Dashiki Dialogues – Have you heard from Chinatown?

2011-11-04 07:43

The Chinese community in South Africa must be the most mysterious group in our society.

I mean they are as much South African as all communities of people who have settled here.

But apart from being perceived as signifiers of China’s new ascendency in global politics and economic standing, can anyone tell me if they’ve had any significant dialogue with the residents of their local “Chinatown”?

I think it would be cool to know what our Chinese community thinks about being South African. I’m sure Dion Chang and Darryl Accone are not the only articulate Chinese South Africans.

Okay, I know an elder scribe once tangoed in these woods and it didn’t end up with a bouquet of roses or a bowl of rice, to put it coyly.

So no, this is not that type of party. I’m just saying we probably could benefit from their voice if it was louder in our communities.

Like most boys, I grew up wanting to kick butt, big time!

So I got involved in martial arts.

And come school holidays, boys in my ’hood were kept from the streets by a good diet of movies about sword-wielding ninjas, Jackie Chan and other stories from the Chinese pool of genius.

So in that sense, I love the Chinese for enriching my childhood imagination.Besides, they have been declared black by South African law, which means it’s okay to wonder what they think about BEE, affirmative action and so on.

Think about the recent squabbles around the Dalai Lama’s foiled visit to Archbishop Emeritus Desmond Tutu’s birthday bash. Surely, we should have had some robust comment from the Chinese community.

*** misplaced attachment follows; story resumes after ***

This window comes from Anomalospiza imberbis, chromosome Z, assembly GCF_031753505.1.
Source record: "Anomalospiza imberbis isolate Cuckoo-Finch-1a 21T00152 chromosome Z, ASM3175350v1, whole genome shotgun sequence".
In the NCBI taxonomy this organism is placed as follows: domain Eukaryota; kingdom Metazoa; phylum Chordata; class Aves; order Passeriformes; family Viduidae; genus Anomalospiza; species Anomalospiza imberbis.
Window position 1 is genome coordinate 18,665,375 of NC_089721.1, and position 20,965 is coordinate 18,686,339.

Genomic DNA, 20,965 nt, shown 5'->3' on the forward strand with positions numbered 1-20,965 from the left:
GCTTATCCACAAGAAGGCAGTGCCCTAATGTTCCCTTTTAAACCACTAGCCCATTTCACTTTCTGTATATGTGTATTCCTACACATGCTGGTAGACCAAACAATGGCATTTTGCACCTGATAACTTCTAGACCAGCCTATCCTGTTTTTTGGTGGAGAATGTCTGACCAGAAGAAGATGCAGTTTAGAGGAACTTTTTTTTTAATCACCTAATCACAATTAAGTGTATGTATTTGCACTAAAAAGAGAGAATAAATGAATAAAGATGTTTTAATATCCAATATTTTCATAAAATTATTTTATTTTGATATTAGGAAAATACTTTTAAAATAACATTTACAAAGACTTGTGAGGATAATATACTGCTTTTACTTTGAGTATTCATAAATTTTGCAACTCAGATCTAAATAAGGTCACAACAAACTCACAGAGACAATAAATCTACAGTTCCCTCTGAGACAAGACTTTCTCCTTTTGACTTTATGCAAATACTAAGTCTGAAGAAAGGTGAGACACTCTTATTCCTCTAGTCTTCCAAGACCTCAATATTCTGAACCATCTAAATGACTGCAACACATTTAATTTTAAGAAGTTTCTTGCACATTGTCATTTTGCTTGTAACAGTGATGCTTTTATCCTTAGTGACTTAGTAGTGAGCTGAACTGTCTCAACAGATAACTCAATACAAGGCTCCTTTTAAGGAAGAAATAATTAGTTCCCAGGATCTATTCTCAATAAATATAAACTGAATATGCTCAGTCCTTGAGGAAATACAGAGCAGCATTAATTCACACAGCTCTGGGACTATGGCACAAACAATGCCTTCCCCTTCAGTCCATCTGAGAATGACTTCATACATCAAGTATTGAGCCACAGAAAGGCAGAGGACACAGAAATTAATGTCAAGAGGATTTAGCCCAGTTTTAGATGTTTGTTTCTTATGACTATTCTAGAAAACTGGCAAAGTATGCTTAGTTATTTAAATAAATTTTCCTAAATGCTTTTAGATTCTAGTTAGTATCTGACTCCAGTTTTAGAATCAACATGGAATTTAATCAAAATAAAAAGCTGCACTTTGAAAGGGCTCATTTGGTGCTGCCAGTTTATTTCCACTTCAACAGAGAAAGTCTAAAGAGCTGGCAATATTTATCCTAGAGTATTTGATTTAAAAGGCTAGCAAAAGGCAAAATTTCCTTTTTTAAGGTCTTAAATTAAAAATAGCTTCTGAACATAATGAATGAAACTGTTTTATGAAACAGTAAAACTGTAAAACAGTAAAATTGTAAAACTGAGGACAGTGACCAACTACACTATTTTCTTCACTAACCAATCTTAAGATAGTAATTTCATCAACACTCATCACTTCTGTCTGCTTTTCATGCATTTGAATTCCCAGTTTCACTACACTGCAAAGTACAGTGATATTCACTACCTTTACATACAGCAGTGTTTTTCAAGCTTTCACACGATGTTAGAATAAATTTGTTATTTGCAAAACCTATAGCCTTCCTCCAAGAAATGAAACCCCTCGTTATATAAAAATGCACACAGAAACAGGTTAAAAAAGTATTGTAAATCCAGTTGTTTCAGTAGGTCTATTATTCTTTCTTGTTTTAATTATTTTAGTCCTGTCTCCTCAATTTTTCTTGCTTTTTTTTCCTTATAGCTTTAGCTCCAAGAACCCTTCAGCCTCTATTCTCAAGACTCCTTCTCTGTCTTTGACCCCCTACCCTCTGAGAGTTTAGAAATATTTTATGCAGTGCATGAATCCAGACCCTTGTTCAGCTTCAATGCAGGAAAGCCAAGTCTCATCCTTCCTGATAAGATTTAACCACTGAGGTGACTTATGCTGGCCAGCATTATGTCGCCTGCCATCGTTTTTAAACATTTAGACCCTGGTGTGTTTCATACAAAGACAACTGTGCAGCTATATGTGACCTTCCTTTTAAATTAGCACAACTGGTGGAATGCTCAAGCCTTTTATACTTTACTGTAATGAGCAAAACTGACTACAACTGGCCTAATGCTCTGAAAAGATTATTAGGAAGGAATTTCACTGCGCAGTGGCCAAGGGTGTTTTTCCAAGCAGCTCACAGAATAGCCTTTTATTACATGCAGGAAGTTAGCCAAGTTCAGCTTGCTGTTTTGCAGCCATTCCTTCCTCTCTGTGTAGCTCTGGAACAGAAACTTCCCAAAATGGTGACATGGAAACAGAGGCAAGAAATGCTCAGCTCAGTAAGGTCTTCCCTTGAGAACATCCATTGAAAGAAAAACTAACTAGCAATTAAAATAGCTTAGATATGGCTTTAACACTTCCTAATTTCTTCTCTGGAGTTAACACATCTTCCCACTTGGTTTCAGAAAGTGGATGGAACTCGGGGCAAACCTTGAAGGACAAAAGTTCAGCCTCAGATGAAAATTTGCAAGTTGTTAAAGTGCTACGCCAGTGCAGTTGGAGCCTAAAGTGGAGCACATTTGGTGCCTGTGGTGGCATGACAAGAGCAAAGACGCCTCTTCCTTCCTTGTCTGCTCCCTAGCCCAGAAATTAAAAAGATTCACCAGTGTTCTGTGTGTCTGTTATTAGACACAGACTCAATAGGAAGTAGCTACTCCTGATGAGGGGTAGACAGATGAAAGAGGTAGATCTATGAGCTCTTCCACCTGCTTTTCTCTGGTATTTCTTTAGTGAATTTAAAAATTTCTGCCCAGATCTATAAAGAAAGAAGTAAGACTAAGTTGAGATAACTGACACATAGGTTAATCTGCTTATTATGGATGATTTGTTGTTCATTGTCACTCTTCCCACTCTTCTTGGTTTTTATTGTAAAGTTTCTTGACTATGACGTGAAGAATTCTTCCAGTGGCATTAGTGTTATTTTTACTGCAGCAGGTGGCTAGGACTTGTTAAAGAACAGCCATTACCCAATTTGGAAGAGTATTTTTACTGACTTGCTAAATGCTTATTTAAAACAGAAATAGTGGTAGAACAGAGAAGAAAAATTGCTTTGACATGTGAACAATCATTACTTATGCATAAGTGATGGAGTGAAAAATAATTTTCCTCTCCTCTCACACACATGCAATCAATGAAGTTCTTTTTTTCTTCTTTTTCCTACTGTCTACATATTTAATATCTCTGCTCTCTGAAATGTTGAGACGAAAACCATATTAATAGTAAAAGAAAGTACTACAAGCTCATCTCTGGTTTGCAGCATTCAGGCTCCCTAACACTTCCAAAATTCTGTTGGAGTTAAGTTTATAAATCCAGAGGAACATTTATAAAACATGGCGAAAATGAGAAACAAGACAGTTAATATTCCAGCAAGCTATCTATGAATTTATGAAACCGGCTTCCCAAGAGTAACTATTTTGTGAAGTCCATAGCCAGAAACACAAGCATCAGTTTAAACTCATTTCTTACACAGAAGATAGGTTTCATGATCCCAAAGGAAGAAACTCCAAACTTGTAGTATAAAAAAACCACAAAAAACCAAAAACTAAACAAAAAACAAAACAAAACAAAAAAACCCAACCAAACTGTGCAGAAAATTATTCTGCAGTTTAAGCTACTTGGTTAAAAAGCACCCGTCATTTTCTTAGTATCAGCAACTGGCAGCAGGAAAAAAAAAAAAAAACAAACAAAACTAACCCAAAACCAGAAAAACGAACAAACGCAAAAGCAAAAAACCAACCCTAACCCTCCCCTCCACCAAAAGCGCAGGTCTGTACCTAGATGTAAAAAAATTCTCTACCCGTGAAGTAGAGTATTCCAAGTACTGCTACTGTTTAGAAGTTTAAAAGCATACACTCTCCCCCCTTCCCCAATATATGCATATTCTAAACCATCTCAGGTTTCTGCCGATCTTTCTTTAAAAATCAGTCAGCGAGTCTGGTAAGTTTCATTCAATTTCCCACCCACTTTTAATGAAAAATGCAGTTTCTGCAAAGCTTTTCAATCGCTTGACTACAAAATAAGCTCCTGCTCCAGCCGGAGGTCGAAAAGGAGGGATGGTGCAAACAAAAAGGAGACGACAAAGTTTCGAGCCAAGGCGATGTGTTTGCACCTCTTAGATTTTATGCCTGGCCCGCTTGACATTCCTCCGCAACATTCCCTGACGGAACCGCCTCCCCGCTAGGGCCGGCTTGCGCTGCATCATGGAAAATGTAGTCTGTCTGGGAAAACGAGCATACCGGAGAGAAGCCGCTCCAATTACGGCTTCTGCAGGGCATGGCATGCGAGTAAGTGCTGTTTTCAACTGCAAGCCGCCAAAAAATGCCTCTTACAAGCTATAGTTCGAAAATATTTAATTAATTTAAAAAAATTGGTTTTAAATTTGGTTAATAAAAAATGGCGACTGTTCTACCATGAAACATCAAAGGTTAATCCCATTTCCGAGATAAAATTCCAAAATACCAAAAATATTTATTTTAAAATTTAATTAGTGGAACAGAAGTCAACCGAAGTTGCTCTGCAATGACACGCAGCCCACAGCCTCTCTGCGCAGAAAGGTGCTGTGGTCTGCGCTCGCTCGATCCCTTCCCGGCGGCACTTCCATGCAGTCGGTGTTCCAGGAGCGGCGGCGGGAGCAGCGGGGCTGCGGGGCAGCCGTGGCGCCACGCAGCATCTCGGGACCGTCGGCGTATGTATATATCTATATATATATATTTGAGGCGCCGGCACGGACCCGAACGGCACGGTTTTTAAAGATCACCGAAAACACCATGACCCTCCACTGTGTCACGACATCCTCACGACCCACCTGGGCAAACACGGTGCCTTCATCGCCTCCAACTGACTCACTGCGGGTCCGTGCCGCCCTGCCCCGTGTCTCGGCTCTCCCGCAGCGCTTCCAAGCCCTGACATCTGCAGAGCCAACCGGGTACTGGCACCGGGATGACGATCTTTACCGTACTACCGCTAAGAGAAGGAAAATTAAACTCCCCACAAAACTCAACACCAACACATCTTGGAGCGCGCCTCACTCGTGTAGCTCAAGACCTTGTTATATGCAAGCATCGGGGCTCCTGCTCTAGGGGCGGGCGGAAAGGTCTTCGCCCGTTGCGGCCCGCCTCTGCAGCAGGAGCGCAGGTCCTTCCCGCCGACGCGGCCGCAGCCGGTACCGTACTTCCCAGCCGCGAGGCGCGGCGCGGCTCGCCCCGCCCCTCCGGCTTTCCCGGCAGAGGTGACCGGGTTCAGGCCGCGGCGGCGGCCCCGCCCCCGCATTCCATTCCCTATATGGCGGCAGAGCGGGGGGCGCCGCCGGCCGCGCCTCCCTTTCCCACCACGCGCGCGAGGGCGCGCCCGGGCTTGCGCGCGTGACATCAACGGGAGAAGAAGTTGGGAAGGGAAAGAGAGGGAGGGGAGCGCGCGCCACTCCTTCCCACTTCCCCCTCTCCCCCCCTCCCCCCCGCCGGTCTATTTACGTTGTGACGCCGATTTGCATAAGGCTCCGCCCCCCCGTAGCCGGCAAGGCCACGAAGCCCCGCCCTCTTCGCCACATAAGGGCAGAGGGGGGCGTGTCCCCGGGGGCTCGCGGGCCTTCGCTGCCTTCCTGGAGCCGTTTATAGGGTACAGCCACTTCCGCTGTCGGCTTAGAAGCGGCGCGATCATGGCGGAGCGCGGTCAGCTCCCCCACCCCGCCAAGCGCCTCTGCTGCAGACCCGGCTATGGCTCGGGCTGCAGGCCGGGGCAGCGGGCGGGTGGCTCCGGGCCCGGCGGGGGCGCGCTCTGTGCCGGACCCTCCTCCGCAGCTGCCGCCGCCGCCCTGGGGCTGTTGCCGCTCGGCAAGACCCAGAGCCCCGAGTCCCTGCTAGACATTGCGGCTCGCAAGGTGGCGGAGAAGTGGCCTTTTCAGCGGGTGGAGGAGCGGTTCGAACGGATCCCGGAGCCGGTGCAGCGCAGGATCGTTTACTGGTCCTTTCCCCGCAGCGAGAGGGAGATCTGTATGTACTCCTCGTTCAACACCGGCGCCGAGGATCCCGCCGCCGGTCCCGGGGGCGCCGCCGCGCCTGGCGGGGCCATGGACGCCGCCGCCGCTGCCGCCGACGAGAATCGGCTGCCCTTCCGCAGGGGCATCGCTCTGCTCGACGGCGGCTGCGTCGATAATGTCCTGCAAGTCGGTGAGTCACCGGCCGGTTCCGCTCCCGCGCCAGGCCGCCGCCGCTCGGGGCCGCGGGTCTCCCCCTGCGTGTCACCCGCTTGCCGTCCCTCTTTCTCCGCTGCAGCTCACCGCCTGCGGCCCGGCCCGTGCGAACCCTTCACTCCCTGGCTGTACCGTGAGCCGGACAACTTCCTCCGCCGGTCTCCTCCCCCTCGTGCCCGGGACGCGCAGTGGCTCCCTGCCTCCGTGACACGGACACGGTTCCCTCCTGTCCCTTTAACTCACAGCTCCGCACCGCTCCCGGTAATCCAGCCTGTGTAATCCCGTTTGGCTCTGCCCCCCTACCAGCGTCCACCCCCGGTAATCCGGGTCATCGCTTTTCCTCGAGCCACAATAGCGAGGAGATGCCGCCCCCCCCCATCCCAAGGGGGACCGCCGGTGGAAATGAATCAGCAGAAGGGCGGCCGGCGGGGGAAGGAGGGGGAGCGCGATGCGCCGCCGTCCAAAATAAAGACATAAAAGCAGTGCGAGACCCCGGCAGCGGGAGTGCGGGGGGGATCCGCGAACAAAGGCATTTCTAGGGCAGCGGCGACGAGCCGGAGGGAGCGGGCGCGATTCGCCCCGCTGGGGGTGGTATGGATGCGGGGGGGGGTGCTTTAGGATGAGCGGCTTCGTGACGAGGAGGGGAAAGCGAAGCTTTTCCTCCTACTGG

Just as the Israeli-Palestine issue always activates voices from both the Jewish and pro-Palestine groups here.

And if you doubt how consequential the Chinese presence is, consider that Bronkhorstspruit in Witbank hosts the largest Buddhist temple in the Southern hemisphere.

It’s actually a big deal that our country has the largest population of Chinese people in Africa. The community consists of descendants of early immigrants who arrived throughout the early 20th century, before Chinese immigration was banned under the Chinese Exclusion Act of 1904.

Then there are children of Taiwanese industrialists who arrived in the 1970s, 80s and early 90s; plus the post-apartheid immigrants who came predominantly from mainland China.

It might be interesting to mention that these later arrivals now outnumber native-born Chinese South Africans.

To give this context, compare our Indian community, which is the largest grouping outside India, and the “Bengal tiger” has a much more audible voice in SA, unlike the somewhat mythologised space occupied by our “dragons from Beijing”.For all it’s worth, I think weaving some Kesi cloth into our dashikis can only enrich our nation’s dialogues.»?I’m on Twitter @Percy_Mabandu

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